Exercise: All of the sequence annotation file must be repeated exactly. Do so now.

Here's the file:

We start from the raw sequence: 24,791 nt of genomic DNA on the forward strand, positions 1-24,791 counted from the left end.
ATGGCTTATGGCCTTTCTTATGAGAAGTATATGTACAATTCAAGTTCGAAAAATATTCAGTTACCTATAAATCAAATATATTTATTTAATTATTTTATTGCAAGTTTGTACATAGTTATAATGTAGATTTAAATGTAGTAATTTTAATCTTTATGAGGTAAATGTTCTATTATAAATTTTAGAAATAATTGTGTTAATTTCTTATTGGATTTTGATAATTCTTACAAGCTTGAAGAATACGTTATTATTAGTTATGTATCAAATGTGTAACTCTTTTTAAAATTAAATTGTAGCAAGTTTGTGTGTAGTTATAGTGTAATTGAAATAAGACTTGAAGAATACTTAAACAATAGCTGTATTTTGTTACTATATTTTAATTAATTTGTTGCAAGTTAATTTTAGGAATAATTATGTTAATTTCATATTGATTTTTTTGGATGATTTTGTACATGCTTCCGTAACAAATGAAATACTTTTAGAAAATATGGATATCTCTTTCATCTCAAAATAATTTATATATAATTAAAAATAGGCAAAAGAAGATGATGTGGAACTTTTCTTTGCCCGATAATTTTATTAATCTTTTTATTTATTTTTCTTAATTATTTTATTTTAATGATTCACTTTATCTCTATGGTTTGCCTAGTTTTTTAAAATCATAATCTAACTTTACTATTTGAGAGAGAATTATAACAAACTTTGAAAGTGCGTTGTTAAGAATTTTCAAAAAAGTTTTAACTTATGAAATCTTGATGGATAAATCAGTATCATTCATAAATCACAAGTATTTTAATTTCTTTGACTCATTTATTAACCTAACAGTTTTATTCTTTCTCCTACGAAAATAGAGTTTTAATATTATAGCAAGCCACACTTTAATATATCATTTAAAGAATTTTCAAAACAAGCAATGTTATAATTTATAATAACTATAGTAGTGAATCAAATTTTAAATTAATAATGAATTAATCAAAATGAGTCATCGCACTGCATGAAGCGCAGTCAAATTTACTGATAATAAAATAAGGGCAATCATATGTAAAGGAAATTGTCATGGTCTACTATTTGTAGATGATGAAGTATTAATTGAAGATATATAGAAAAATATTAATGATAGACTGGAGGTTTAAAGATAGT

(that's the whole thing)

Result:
We start from the raw sequence: 24,791 nt of genomic DNA on the forward strand, positions 1-24,791 counted from the left end.
ATGGCTTATGGCCTTTCTTATGAGAAGTATATGTACAATTCAAGTTCGAAAAATATTCAGTTACCTATAAATCAAATATATTTATTTAATTATTTTATTGCAAGTTTGTACATAGTTATAATGTAGATTTAAATGTAGTAATTTTAATCTTTATGAGGTAAATGTTCTATTATAAATTTTAGAAATAATTGTGTTAATTTCTTATTGGATTTTGATAATTCTTACAAGCTTGAAGAATACGTTATTATTAGTTATGTATCAAATGTGTAACTCTTTTTAAAATTAAATTGTAGCAAGTTTGTGTGTAGTTATAGTGTAATTGAAATAAGACTTGAAGAATACTTAAACAATAGCTGTATTTTGTTACTATATTTTAATTAATTTGTTGCAAGTTAATTTTAGGAATAATTATGTTAATTTCATATTGATTTTTTTGGATGATTTTGTACATGCTTCCGTAACAAATGAAATACTTTTAGAAAATATGGATATCTCTTTCATCTCAAAATAATTTATATATAATTAAAAATAGGCAAAAGAAGATGATGTGGAACTTTTCTTTGCCCGATAATTTTATTAATCTTTTTATTTATTTTTCTTAATTATTTTATTTTAATGATTCACTTTATCTCTATGGTTTGCCTAGTTTTTTAAAATCATAATCTAACTTTACTATTTGAGAGAGAATTATAACAAACTTTGAAAGTGCGTTGTTAAGAATTTTCAAAAAAGTTTTAACTTATGAAATCTTGATGGATAAATCAGTATCATTCATAAATCACAAGTATTTTAATTTCTTTGACTCATTTATTAACCTAACAGTTTTATTCTTTCTCCTACGAAAATAGAGTTTTAATATTATAGCAAGCCACACTTTAATATATCATTTAAAGAATTTTCAAAACAAGCAATGTTATAATTTATAATAACTATAGTAGTGAATCAAATTTTAAATTAATAATGAATTAATCAAAATGAGTCATCGCACTGCATGAAGCGCAGTCAAATTTACTGATAATAAAATAAGGGCAATCATATGTAAAGGAAATTGTCATGGTCTACTATTTGTAGATGATGAAGTATTAATTGAAGATATATAGAAAAATATTAATGATAGACTGGAGGTTTAAAGATAGT